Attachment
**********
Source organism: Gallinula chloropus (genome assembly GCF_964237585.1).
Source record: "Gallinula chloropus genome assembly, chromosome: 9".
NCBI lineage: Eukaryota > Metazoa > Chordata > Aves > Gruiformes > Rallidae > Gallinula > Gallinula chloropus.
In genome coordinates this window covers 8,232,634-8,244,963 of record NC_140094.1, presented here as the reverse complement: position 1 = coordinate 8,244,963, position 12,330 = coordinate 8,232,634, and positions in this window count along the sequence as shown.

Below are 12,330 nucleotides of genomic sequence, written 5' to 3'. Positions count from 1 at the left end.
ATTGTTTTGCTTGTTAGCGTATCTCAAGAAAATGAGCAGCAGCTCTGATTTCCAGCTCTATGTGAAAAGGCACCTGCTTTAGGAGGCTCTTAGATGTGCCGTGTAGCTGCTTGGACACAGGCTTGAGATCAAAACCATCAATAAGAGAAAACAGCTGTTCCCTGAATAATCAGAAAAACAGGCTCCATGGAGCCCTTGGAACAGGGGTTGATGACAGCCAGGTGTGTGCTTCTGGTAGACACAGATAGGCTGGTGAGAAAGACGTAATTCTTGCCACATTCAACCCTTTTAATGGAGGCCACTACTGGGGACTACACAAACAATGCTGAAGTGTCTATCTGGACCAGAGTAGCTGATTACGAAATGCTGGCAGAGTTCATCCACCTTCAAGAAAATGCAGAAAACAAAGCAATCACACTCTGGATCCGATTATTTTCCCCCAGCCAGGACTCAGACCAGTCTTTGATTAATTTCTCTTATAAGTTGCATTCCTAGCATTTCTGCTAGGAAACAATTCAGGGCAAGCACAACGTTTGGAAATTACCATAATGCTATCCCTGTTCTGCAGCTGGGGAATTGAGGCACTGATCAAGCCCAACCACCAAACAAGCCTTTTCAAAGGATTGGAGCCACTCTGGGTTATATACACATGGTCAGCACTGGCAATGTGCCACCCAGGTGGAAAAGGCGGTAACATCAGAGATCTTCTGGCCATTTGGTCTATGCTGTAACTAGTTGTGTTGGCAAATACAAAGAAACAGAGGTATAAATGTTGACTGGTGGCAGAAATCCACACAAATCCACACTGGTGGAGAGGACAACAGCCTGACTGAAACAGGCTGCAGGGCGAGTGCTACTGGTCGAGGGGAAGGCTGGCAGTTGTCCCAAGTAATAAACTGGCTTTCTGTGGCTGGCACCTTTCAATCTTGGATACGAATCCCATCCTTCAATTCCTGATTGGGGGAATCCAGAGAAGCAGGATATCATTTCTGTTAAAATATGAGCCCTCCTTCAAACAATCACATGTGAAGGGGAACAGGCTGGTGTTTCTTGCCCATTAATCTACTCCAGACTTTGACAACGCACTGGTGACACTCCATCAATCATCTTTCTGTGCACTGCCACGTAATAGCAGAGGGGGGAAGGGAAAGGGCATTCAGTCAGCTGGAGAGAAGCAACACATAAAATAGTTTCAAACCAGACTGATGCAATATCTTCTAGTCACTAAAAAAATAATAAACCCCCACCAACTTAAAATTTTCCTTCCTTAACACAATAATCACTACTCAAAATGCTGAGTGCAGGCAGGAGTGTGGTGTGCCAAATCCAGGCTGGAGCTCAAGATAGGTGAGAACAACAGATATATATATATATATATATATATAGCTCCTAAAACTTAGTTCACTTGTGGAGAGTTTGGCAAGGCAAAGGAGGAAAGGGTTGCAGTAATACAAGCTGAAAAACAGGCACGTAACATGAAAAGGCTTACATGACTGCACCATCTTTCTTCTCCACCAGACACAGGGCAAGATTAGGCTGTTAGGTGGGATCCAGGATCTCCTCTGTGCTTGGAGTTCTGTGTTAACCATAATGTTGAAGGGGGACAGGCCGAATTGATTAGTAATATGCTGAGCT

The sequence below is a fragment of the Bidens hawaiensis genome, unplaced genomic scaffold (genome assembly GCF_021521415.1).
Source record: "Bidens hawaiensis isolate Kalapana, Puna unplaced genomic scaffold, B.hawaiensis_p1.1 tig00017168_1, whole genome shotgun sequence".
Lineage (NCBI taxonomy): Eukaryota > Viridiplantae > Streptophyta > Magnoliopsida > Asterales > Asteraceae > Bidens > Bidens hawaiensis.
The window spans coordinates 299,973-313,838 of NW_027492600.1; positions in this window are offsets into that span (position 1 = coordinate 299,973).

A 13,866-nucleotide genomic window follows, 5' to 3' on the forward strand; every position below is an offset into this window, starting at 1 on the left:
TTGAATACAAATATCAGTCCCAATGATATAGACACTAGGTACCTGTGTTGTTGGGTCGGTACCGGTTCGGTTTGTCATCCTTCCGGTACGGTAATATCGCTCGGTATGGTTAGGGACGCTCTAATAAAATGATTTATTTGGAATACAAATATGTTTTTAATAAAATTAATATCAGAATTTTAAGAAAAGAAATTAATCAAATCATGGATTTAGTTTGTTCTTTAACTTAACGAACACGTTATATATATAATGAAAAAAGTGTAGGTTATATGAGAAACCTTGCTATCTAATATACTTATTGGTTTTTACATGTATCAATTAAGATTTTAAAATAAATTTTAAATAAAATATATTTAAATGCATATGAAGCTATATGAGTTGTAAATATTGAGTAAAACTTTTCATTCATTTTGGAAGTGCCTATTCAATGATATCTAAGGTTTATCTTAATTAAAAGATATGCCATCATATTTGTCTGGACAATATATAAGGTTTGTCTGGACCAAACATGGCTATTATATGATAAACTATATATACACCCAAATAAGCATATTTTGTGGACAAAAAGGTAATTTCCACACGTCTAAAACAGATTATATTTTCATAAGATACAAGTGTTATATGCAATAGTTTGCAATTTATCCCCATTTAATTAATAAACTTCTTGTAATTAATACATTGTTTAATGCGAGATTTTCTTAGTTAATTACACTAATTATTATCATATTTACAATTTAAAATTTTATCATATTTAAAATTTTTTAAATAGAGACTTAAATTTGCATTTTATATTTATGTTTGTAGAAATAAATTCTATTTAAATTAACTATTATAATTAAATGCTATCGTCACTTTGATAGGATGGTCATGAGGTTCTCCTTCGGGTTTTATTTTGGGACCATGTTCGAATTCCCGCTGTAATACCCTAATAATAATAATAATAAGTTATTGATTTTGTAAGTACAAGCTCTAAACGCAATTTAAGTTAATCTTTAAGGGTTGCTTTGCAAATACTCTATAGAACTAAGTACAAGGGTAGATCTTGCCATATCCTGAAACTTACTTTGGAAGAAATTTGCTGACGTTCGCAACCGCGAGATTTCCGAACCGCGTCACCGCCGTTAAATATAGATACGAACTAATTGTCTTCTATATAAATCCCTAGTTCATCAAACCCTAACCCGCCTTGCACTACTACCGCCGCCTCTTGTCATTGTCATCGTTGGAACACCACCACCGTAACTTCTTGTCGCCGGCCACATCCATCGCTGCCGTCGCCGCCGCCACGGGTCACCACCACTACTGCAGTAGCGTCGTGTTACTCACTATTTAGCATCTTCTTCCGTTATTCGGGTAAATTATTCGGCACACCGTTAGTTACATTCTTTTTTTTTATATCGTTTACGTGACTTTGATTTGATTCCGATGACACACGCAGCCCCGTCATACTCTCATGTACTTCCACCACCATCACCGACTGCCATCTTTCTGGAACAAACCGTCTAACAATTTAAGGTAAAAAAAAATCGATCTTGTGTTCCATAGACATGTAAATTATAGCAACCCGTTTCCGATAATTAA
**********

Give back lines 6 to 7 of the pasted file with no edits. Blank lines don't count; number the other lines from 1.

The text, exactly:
ATTGTTTTGCTTGTTAGCGTATCTCAAGAAAATGAGCAGCAGCTCTGATTTCCAGCTCTATGTGAAAAGGCACCTGCTTTAGGAGGCTCTTAGATGTGCCGTGTAGCTGCTTGGACACAGGCTTGAGATCAAAACCATCAATAAGAGAAAACAGCTGTTCCCTGAATAATCAGAAAAACAGGCTCCATGGAGCCCTTGGAACAGGGGTTGATGACAGCCAGGTGTGTGCTTCTGGTAGACACAGATAGGCTGGTGAGAAAGACGTAATTCTTGCCACATTCAACCCTTTTAATGGAGGCCACTACTGGGGACTACACAAACAATGCTGAAGTGTCTATCTGGACCAGAGTAGCTGATTACGAAATGCTGGCAGAGTTCATCCACCTTCAAGAAAATGCAGAAAACAAAGCAATCACACTCTGGATCCGATTATTTTCCCCCAGCCAGGACTCAGACCAGTCTTTGATTAATTTCTCTTATAAGTTGCATTCCTAGCATTTCTGCTAGGAAACAATTCAGGGCAAGCACAACGTTTGGAAATTACCATAATGCTATCCCTGTTCTGCAGCTGGGGAATTGAGGCACTGATCAAGCCCAACCACCAAACAAGCCTTTTCAAAGGATTGGAGCCACTCTGGGTTATATACACATGGTCAGCACTGGCAATGTGCCACCCAGGTGGAAAAGGCGGTAACATCAGAGATCTTCTGGCCATTTGGTCTATGCTGTAACTAGTTGTGTTGGCAAATACAAAGAAACAGAGGTATAAATGTTGACTGGTGGCAGAAATCCACACAAATCCACACTGGTGGAGAGGACAACAGCCTGACTGAAACAGGCTGCAGGGCGAGTGCTACTGGTCGAGGGGAAGGCTGGCAGTTGTCCCAAGTAATAAACTGGCTTTCTGTGGCTGGCACCTTTCAATCTTGGATACGAATCCCATCCTTCAATTCCTGATTGGGGGAATCCAGAGAAGCAGGATATCATTTCTGTTAAAATATGAGCCCTCCTTCAAACAATCACATGTGAAGGGGAACAGGCTGGTGTTTCTTGCCCATTAATCTACTCCAGACTTTGACAACGCACTGGTGACACTCCATCAATCATCTTTCTGTGCACTGCCACGTAATAGCAGAGGGGGGAAGGGAAAGGGCATTCAGTCAGCTGGAGAGAAGCAACACATAAAATAGTTTCAAACCAGACTGATGCAATATCTTCTAGTCACTAAAAAAATAATAAACCCCCACCAACTTAAAATTTTCCTTCCTTAACACAATAATCACTACTCAAAATGCTGAGTGCAGGCAGGAGTGTGGTGTGCCAAATCCAGGCTGGAGCTCAAGATAGGTGAGAACAACAGATATATATATATATATATATATATAGCTCCTAAAACTTAGTTCACTTGTGGAGAGTTTGGCAAGGCAAAGGAGGAAAGGGTTGCAGTAATACAAGCTGAAAAACAGGCACGTAACATGAAAAGGCTTACATGACTGCACCATCTTTCTTCTCCACCAGACACAGGGCAAGATTAGGCTGTTAGGTGGGATCCAGGATCTCCTCTGTGCTTGGAGTTCTGTGTTAACCATAATGTTGAAGGGGGACAGGCCGAATTGATTAGTAATATGCTGAGCT

The sequence below is a fragment of the Bidens hawaiensis genome, unplaced genomic scaffold (genome assembly GCF_021521415.1).